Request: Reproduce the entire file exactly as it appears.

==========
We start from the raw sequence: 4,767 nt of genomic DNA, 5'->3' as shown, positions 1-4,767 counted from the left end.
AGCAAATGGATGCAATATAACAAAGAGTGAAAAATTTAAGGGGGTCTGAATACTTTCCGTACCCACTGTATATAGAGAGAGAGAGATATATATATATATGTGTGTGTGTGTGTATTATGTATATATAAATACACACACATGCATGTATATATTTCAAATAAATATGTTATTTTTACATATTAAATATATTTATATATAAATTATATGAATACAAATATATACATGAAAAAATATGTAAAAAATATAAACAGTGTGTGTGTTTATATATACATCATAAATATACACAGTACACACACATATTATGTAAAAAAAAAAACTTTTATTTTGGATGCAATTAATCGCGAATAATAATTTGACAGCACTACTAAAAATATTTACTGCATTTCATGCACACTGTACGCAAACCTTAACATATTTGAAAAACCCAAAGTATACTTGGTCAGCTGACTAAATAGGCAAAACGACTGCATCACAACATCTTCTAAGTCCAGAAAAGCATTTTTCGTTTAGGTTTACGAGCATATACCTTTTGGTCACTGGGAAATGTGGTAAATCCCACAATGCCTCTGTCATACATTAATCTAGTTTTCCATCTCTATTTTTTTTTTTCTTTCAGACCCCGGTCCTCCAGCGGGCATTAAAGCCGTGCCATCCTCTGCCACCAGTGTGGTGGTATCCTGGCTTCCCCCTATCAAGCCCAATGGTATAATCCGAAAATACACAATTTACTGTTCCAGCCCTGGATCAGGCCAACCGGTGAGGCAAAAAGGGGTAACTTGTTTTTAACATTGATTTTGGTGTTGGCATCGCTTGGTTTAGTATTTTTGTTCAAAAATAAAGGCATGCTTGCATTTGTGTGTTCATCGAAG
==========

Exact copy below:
We start from the raw sequence: 4,767 nt of genomic DNA, 5'->3' as shown, positions 1-4,767 counted from the left end.
AGCAAATGGATGCAATATAACAAAGAGTGAAAAATTTAAGGGGGTCTGAATACTTTCCGTACCCACTGTATATAGAGAGAGAGAGATATATATATATATGTGTGTGTGTGTGTATTATGTATATATAAATACACACACATGCATGTATATATTTCAAATAAATATGTTATTTTTACATATTAAATATATTTATATATAAATTATATGAATACAAATATATACATGAAAAAATATGTAAAAAATATAAACAGTGTGTGTGTTTATATATACATCATAAATATACACAGTACACACACATATTATGTAAAAAAAAAAACTTTTATTTTGGATGCAATTAATCGCGAATAATAATTTGACAGCACTACTAAAAATATTTACTGCATTTCATGCACACTGTACGCAAACCTTAACATATTTGAAAAACCCAAAGTATACTTGGTCAGCTGACTAAATAGGCAAAACGACTGCATCACAACATCTTCTAAGTCCAGAAAAGCATTTTTCGTTTAGGTTTACGAGCATATACCTTTTGGTCACTGGGAAATGTGGTAAATCCCACAATGCCTCTGTCATACATTAATCTAGTTTTCCATCTCTATTTTTTTTTTTCTTTCAGACCCCGGTCCTCCAGCGGGCATTAAAGCCGTGCCATCCTCTGCCACCAGTGTGGTGGTATCCTGGCTTCCCCCTATCAAGCCCAATGGTATAATCCGAAAATACACAATTTACTGTTCCAGCCCTGGATCAGGCCAACCGGTGAGGCAAAAAGGGGTAACTTGTTTTTAACATTGATTTTGGTGTTGGCATCGCTTGGTTTAGTATTTTTGTTCAAAAATAAAGGCATGCTTGCATTTGTGTGTTCATCGAAG